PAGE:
Set up in 2012, the gov.uk website covers 25 of the UK’s ministerial departments as well as nearly 400 other agencies and associated public bodies. Through this digital service, British citizens can do many of their government-related paperwork online without queuing in offices or spending hours on the phone. The website is extremely simple to navigate with easy-to-understand headings, sidebars referring citizens to the department they require and a search tool to help them with other pages or related services.
One of the key ways that gov.uk has tried to help improve the online services available is to use citizen research to analyse the user experience. This has been part of a broader policy to make the workings of government more open to the public. Such a policy includes the availability of data under a Freedom of Information request. The information collected will be of value for a number of different groups such as:
- Government service managers (to look at ways to improve their own department).
- Interested UK citizens and residents.
In order to make it easier to see the performance of different departments or services at a glance, 384 dashboards have been set up (out of the 780 services available via the gov.uk site). These dashboards cover the vast majority of the most common services requested by British citizens and were responsible for over a billion different online transactions last year. In this analysis of the user experience, the dashboard evaluates performance using a number of different criteria:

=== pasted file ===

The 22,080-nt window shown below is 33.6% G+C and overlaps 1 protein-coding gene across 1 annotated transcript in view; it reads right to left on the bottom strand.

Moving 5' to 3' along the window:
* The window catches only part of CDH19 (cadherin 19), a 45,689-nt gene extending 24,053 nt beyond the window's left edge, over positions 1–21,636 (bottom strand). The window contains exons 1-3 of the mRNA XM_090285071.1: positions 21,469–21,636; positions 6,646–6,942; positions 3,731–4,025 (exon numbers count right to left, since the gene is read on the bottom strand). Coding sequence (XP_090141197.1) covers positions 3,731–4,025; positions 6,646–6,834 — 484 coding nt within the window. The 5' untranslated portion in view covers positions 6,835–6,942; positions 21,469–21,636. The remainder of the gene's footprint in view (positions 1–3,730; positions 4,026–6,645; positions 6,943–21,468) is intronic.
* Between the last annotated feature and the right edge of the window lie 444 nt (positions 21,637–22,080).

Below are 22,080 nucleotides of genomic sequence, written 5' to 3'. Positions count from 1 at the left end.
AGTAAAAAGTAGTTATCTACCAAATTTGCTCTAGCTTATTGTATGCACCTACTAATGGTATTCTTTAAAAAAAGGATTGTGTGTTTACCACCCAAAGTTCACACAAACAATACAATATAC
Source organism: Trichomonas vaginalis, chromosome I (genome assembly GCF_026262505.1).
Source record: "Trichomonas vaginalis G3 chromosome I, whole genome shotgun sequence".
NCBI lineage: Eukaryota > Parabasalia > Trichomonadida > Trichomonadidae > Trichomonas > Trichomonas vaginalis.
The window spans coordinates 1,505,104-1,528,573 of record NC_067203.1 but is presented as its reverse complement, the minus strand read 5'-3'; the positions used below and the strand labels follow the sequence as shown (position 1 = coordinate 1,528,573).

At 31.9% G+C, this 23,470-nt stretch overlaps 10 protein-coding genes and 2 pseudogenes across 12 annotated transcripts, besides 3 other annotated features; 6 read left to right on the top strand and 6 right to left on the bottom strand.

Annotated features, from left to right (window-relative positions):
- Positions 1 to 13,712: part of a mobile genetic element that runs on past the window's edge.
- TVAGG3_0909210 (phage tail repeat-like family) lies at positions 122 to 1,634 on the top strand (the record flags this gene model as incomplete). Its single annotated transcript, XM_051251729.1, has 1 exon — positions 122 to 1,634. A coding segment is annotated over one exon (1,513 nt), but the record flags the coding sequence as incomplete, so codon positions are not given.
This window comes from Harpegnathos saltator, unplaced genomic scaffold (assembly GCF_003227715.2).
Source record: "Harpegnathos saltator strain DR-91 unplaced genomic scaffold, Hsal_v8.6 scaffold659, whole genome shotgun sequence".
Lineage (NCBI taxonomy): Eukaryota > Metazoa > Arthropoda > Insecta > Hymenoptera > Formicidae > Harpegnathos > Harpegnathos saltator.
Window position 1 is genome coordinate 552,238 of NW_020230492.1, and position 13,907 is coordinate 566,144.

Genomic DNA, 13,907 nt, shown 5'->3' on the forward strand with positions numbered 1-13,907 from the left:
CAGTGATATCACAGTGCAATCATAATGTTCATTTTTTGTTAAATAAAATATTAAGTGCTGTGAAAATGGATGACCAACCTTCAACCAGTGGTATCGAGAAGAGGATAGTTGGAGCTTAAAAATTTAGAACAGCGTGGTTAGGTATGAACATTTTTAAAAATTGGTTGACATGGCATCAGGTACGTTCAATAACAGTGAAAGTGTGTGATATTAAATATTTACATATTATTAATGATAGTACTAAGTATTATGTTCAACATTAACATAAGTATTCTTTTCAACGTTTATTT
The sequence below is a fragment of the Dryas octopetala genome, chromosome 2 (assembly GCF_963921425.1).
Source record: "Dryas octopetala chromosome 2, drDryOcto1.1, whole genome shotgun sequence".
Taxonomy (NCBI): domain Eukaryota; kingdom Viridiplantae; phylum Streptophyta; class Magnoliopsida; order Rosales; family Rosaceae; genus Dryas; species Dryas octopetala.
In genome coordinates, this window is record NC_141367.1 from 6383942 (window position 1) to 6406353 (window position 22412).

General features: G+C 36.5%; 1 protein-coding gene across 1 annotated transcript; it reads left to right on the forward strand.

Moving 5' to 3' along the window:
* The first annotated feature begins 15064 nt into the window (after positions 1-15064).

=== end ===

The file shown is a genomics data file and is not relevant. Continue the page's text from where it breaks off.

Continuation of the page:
- Cost per transaction.
- User satisfaction (a percentage rating awarded by users with all data supplied completely anonymously).
- The completion rate.
- The digital take-up rate (the number of online transactions compared to transactions carried out by post/phone).
Let’s take the example of the vehicle tax renewals which is a service offered by the Department of Transport. From October 2016-September 2017, there were over 47 million digital transactions. This had a total cost of £51.8 million or approximately £1.10 per transaction. The completion rate was 60%, the digital take-up rate was 84.1% while the user satisfaction rate was 93.4%.
Apart from carrying out transactions, the gov.uk website is used by millions of people to search for information about thousands of issues from their eligibility to state benefits to the documents needed to travel abroad. The language used on these pages of information is deliberately kept simple enough for laypeople to understand without problems.
Through the gov.uk website British citizens can also refer to thousands of public announcements, published research papers, official statistics and consultations. These papers don’t only refer to the work of government bodies but also by independent autonomous bodies such as the FCA (Financial Conduct Authority). This organisation has been responsible for regulating and overseeing any firm offering consumer financial products or services from credit cards to short-term loans since 2014. Borrowers must never take out a short term loan unless it’s from a reputable company which is authorised by the FCA.